Kennel cough can be caused by myriad bacteria or viruses, but the primary culprit is Bordetella bronchiseptica. This germ is a cousin of the bacteria that causes whooping cough in people. In addition to inflammation of the large airways, concurrent swelling of the vocal cords can cause laryngitis, resulting in the characteristic “goose honk” cough. Owners also often report that their dog has vomited, but in fact, the poor pooch is having the gag reflex and retching from excessive mucus in his throat.
Other than the classic cough, some dogs with kennel cough are active and eating well. However, this disease may cause fever, lethargy, loss of appetite, and, occasionally, pneumonia and death.
Although most dogs with kennel cough will recover uneventfully, nursing care and medication can make Fido feel better. If your dog is up all night coughing, ask your veterinarian for a cough suppressant. Depending on the clinical presentation, antibiotics may be indicated, too. However, antibiotics do not help all cases of kennel cough.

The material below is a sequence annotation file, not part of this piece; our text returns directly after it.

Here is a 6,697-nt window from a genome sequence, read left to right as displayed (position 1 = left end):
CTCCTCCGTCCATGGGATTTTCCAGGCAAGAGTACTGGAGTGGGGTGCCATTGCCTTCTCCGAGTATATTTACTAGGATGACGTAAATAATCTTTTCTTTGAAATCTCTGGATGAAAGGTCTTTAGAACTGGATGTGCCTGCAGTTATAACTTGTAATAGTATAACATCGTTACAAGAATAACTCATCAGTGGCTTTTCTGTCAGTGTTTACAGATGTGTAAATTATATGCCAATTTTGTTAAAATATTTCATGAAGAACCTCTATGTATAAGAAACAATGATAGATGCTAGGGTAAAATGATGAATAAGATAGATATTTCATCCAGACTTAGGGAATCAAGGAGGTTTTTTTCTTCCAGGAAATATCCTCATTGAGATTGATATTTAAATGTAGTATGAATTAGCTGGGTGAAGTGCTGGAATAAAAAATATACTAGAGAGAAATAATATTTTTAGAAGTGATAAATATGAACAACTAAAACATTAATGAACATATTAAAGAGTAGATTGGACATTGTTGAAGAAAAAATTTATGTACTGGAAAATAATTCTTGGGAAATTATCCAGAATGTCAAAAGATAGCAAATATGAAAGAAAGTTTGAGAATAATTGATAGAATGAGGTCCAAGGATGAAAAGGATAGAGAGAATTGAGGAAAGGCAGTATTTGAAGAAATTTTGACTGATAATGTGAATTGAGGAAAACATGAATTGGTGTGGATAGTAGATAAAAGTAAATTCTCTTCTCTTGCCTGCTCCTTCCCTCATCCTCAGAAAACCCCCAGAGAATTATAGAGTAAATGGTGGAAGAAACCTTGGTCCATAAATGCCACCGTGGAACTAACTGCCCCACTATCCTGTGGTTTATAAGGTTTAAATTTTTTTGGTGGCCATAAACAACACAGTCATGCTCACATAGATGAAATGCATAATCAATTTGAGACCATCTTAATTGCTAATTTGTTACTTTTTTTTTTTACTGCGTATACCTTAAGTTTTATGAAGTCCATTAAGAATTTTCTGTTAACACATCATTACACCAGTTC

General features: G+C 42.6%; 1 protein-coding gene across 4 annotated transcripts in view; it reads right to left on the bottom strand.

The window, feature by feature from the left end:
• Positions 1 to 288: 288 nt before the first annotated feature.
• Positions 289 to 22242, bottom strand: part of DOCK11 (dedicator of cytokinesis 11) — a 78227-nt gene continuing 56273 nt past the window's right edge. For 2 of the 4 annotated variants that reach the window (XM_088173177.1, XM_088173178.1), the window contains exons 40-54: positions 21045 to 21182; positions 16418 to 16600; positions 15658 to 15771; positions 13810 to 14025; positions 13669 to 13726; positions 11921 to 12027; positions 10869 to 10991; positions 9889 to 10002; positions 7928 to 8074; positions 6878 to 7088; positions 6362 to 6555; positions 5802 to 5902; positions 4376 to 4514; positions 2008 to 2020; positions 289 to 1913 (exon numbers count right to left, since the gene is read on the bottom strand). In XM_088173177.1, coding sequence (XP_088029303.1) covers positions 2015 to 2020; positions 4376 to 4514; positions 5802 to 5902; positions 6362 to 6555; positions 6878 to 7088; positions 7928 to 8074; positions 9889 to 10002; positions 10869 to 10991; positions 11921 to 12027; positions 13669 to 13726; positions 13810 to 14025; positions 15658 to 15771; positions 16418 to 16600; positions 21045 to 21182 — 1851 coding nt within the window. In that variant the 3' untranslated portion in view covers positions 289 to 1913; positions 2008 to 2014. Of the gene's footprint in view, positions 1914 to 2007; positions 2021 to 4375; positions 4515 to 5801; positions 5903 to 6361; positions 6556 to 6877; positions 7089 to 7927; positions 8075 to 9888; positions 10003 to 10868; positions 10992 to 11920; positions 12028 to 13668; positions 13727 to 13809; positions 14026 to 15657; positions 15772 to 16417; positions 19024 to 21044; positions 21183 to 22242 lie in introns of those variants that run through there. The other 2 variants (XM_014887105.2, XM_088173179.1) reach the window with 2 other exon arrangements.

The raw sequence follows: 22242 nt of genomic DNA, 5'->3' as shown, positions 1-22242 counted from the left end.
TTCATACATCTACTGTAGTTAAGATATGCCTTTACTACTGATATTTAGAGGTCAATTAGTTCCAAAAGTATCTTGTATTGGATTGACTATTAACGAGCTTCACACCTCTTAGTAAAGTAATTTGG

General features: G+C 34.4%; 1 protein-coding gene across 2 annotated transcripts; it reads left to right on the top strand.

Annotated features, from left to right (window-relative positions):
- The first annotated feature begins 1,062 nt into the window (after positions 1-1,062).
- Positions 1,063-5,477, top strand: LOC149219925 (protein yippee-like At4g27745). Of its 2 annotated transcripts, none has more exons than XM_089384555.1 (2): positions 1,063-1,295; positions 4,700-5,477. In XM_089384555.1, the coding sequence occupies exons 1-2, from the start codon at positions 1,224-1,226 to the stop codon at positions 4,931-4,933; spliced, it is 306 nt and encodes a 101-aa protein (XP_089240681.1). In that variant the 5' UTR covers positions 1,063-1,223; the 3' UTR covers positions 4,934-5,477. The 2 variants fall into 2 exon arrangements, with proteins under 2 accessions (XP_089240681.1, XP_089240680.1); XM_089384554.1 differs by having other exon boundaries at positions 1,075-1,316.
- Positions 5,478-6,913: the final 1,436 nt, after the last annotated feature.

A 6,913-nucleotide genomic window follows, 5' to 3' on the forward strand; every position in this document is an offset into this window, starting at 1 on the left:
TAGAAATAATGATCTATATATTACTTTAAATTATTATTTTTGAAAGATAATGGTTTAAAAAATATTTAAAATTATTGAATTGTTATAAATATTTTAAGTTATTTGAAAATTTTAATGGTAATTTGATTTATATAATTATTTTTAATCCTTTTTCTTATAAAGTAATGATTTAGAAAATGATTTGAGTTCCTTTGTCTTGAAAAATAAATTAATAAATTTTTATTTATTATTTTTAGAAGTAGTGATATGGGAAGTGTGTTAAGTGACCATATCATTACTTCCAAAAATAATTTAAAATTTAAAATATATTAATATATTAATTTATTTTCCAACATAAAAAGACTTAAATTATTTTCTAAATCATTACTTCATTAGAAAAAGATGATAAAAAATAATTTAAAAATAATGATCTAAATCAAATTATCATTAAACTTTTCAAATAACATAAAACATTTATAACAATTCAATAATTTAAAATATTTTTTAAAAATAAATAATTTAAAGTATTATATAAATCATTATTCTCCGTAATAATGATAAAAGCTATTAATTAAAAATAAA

Vaccination is a good option for dogs at higher risk, and is required by most boarding kennels and some other dog establishments. Discuss your dog’s lifestyle with your veterinarian, so that you can decide together whether the kennel cough vaccine is a good idea for your Fido.
There are two different kinds of kennel cough vaccines. One is given by injection under the skin, much like other vaccines that your dog would receive. The other is administered as drops up his nose. Each has pros and cons, so talk with your veterinarian about which would be a better choice for your dog.
Some things to keep in mind about these vaccines:
The intranasal vaccine is usually effective within a few days. This can be helpful if your vacation is just around the corner. This is in contrast to the injectable vaccine, which can take a month to protect your pooch.